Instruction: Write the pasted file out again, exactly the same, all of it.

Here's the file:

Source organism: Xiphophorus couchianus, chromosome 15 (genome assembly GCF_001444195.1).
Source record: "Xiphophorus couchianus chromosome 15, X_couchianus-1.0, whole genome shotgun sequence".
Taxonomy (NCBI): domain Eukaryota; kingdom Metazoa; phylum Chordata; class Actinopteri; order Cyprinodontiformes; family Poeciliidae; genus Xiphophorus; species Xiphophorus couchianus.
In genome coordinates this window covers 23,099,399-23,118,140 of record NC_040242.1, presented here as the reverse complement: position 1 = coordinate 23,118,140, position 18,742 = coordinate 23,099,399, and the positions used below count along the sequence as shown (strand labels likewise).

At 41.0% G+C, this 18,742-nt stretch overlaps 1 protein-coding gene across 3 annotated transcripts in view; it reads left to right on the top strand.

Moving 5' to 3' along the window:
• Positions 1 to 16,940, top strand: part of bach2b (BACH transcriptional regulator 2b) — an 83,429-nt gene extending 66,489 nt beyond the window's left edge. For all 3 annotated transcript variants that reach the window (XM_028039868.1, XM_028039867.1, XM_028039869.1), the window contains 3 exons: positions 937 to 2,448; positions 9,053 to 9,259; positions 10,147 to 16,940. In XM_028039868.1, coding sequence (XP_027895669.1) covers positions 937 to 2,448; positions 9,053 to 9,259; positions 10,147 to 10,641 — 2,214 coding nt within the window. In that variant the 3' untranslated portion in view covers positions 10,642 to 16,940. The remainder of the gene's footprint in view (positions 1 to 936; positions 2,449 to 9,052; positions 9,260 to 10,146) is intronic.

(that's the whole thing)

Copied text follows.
Source organism: Xiphophorus couchianus, chromosome 15 (genome assembly GCF_001444195.1).
Source record: "Xiphophorus couchianus chromosome 15, X_couchianus-1.0, whole genome shotgun sequence".
Taxonomy (NCBI): domain Eukaryota; kingdom Metazoa; phylum Chordata; class Actinopteri; order Cyprinodontiformes; family Poeciliidae; genus Xiphophorus; species Xiphophorus couchianus.
In genome coordinates this window covers 23,099,399-23,118,140 of record NC_040242.1, presented here as the reverse complement: position 1 = coordinate 23,118,140, position 18,742 = coordinate 23,099,399, and the positions used below count along the sequence as shown (strand labels likewise).

At 41.0% G+C, this 18,742-nt stretch overlaps 1 protein-coding gene across 3 annotated transcripts in view; it reads left to right on the top strand.

Moving 5' to 3' along the window:
• Positions 1 to 16,940, top strand: part of bach2b (BACH transcriptional regulator 2b) — an 83,429-nt gene extending 66,489 nt beyond the window's left edge. For all 3 annotated transcript variants that reach the window (XM_028039868.1, XM_028039867.1, XM_028039869.1), the window contains 3 exons: positions 937 to 2,448; positions 9,053 to 9,259; positions 10,147 to 16,940. In XM_028039868.1, coding sequence (XP_027895669.1) covers positions 937 to 2,448; positions 9,053 to 9,259; positions 10,147 to 10,641 — 2,214 coding nt within the window. In that variant the 3' untranslated portion in view covers positions 10,642 to 16,940. The remainder of the gene's footprint in view (positions 1 to 936; positions 2,449 to 9,052; positions 9,260 to 10,146) is intronic.